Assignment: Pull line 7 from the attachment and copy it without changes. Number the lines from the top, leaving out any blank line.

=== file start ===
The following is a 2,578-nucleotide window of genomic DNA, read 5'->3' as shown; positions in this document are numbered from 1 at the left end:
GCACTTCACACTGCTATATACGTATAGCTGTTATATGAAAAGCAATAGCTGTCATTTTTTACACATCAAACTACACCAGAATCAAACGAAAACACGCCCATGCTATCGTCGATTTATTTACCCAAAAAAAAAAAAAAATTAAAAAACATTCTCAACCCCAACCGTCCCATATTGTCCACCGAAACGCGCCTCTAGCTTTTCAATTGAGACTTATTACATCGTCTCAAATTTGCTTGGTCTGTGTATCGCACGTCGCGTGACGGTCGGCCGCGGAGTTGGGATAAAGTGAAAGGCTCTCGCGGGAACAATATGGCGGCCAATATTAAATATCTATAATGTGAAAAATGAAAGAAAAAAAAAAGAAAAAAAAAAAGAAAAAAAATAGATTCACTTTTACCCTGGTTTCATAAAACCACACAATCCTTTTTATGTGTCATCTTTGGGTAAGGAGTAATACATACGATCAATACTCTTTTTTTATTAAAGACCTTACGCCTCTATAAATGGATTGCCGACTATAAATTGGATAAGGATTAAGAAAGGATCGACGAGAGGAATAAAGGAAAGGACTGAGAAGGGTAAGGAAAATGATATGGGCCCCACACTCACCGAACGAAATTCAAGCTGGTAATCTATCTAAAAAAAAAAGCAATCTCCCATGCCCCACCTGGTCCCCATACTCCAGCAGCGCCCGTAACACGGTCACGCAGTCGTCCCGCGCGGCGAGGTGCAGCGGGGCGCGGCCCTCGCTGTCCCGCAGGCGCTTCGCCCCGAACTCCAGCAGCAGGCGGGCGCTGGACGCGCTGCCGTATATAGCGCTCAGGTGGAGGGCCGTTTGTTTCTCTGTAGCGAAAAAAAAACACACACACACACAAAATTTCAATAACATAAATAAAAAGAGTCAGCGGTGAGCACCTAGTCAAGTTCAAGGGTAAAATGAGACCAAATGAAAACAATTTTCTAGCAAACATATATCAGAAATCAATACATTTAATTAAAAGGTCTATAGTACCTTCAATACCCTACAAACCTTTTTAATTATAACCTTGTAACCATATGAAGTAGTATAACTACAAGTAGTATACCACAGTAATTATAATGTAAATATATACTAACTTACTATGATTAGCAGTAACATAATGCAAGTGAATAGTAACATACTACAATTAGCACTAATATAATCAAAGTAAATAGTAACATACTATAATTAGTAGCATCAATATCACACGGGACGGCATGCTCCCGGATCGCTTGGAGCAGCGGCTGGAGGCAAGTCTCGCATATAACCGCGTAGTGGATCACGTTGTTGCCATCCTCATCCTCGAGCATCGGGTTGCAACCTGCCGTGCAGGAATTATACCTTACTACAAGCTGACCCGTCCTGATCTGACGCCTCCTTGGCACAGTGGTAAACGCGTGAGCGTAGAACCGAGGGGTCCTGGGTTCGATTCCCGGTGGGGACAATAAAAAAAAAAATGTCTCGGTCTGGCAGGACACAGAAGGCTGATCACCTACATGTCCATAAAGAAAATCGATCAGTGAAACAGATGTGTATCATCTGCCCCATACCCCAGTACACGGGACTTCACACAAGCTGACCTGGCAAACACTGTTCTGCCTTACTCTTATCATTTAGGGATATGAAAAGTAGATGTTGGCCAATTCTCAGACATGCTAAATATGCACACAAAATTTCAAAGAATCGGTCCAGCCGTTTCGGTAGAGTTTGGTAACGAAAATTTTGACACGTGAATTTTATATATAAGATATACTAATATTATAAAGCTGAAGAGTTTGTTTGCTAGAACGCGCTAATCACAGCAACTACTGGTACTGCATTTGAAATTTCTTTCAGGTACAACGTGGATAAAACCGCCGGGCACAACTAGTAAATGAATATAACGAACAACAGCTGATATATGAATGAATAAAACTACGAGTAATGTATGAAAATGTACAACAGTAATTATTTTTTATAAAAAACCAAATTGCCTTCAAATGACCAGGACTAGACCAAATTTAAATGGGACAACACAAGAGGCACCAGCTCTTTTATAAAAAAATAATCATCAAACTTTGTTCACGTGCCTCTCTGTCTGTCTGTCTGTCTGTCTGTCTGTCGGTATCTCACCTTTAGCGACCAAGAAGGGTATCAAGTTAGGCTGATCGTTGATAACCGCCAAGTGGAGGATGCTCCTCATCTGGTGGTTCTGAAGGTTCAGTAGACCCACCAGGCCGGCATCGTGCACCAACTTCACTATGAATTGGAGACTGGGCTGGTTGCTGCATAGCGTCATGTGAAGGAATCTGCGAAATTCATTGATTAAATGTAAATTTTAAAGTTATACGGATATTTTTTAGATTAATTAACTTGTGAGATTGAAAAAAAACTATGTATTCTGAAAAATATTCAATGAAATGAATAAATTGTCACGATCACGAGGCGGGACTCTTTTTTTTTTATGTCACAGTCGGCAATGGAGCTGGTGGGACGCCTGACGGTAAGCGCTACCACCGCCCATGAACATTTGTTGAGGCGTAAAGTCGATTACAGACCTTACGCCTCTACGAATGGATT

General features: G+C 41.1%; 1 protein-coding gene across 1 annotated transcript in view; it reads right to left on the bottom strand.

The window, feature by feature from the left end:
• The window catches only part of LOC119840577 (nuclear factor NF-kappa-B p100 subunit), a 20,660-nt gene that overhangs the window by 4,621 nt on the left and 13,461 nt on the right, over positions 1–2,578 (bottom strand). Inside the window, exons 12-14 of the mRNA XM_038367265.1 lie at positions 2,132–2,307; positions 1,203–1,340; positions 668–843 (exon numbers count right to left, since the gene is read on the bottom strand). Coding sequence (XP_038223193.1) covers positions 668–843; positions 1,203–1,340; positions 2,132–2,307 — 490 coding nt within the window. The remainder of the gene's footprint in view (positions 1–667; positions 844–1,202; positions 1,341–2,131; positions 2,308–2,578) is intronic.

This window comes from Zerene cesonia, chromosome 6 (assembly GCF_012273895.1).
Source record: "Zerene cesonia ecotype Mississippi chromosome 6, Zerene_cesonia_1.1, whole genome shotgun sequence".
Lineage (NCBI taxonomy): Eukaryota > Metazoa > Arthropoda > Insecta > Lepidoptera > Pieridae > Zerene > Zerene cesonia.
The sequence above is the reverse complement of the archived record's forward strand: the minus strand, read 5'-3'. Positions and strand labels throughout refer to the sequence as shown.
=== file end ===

Source record: "Zerene cesonia ecotype Mississippi chromosome 6, Zerene_cesonia_1.1, whole genome shotgun sequence".